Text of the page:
Dad got up early this morning to make Chinese fried tortilla from scratch and beef porridge. It’s a meal that Chinese from southern part of China eat for breakfast. I loved eating it when I was a kid. I always appreciate Dad’s cooking. As I sat at the table eating breakfast with Dad, I felt a sense of love and fulfillment. However, for a flash moment, I noticed my thought wondering how much longer will I be able to enjoy Dad’s presence.
For now, I will continue to cherish his porridge with love.
As part of my way of appreciating the legacy of Dr. King’s dream, I participated in the Know Your Rights event that was organized by the Bay Area Youth Commission and sponsored by Lick-Wilmerding High School’s Center for Civil Engagement.
I had the privilege of kick starting the event with a poem and got approximately 250 people chanting “Peace, Love and Community”. However, I was inspired by the young poet Chinaka Hodge, who let her words flow like a series of soothing melodies. Then I was able to conduct a workshop on the importance of knowing your rights. When it was time for the participants to choose which workshop to go to, mine was the less popular. I’m sure me being an ex-con definitely had something to do with it. Fortunately, the twelve of so people in my workshop appreciated my sharing.
It’s good to see so many young people who are doing their part to live up to Dr. King’s dream of equality for all. Many of them will definitely be leaders who will lead this country.
Something didn’t seem right this morning when I got to work. I felt a sense of lightness. I didn’t know what caused that feeling until I reached for my waist and realized my work cell phone wasn’t there. I had left it charging at home. The first thought came to my mind was, “The phone’s going to be blown up with missed calls and messages.” Then I just accepted the fact that I’m going to be without phone for the day.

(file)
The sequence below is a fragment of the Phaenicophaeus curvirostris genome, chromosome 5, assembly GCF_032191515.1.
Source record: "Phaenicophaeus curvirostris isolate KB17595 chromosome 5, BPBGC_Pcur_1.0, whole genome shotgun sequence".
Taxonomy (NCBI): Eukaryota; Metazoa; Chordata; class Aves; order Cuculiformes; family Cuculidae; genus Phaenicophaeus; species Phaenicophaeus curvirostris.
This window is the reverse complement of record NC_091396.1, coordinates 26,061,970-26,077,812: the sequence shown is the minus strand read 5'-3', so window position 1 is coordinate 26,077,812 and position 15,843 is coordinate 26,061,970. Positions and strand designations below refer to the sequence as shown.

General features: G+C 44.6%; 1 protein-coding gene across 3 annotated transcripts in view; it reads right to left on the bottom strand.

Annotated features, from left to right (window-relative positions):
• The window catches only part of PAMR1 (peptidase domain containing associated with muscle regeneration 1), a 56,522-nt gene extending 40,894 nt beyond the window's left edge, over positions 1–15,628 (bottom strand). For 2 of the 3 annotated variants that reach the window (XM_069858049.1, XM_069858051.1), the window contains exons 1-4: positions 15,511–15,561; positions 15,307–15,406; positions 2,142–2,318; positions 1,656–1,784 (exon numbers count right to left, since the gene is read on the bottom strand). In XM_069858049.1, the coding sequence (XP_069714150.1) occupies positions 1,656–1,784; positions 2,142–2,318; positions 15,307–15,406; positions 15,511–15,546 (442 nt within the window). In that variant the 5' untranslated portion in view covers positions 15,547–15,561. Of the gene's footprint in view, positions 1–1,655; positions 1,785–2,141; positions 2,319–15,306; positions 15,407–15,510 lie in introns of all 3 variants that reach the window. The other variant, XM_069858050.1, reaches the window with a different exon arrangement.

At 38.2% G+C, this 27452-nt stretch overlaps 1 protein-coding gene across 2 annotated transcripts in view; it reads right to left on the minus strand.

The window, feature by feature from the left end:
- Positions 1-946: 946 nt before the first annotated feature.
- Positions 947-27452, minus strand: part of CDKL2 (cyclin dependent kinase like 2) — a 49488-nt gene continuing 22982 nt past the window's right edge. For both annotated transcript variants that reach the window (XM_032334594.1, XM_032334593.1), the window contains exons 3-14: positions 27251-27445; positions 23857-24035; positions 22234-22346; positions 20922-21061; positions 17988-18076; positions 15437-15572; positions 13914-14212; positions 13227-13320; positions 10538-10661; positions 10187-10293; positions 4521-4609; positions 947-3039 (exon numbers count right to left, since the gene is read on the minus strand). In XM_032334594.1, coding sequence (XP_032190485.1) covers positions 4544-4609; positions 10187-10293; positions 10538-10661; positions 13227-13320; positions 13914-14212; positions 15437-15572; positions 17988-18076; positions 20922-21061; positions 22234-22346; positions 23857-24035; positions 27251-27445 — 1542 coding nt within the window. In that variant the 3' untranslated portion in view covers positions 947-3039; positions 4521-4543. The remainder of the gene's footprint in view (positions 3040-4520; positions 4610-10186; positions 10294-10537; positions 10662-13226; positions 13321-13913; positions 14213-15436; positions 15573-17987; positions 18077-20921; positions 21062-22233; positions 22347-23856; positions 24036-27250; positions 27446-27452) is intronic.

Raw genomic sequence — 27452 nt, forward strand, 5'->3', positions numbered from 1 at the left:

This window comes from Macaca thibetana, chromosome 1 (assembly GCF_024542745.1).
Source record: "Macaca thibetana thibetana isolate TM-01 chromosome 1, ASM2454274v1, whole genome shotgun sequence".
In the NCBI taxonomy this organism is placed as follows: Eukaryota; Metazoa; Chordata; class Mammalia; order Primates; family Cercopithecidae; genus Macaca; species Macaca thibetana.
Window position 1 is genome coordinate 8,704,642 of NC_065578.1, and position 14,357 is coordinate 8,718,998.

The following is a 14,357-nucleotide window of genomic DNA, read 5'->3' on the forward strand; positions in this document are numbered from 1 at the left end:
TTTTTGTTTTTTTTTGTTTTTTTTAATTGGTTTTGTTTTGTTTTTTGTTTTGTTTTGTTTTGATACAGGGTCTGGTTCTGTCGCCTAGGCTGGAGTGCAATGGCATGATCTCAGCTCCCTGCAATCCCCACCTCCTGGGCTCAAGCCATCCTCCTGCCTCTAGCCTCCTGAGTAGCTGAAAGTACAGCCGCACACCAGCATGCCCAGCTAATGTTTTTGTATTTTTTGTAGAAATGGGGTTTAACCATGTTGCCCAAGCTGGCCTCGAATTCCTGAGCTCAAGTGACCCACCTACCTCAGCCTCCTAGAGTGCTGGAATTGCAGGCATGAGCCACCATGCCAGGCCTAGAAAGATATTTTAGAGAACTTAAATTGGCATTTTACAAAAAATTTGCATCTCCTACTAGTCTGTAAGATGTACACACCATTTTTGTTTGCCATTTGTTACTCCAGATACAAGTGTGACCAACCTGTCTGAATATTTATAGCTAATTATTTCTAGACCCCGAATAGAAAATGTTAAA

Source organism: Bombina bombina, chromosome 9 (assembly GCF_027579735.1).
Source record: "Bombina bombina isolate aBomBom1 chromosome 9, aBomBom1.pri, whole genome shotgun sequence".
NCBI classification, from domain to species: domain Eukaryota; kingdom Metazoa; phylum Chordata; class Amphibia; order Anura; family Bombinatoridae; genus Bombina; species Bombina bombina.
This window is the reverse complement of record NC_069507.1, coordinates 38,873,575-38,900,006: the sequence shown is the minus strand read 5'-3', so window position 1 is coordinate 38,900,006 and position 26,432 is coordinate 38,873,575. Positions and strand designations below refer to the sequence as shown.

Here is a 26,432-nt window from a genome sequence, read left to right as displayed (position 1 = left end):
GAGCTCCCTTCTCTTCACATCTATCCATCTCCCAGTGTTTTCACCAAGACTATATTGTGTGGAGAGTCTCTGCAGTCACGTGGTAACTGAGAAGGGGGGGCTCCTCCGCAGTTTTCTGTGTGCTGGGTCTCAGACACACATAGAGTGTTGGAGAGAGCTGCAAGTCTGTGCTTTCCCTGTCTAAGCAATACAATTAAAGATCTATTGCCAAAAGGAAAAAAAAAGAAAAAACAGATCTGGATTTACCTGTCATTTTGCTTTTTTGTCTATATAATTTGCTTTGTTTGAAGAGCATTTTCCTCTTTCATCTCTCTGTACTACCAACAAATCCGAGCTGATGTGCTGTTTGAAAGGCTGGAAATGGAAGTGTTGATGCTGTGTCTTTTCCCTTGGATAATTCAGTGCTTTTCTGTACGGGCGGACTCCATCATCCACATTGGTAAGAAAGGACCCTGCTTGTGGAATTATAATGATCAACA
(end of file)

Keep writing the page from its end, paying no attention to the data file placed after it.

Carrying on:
I carry two phones with me daily, one’s personal and the other for work. I wish I could combine the two, but personal and professional have to be separated.
When I got home, I did received some calls and messages. I totally forgot that I had an appointment for an interview on the phone. I didn’t like missing the call.
Cell phone has been apart of my life for almost four years. I did feel a little naked without it.
St. Mark’s Lutheran Church, San Francisco, CA
I was invited by the San Francisco Interfaith Council’s (SFIC) Executive Director Michael Pappas as a guest speaker with Reentry Policy Director Jessica Flintoff at its monthly breakfast.
About 80 people from different faith based groups were present at the St. Mark’s Lutheran Church Heritage Hall. I shared my poem “Autobiography @ 33” with them as an introduction. I spoke briefly about the importance of all communities coming together to help those who are incarcerated. I drew the parallel on how the prisoners are being treated like lepers in the leper colony of Prison Industrial Complex. Many of the community members reached out to me when I was in prison just as Jesus reach out to the lepers in the leper colony. Without the compassion demonstrated by people from the community, I would not have become who I am.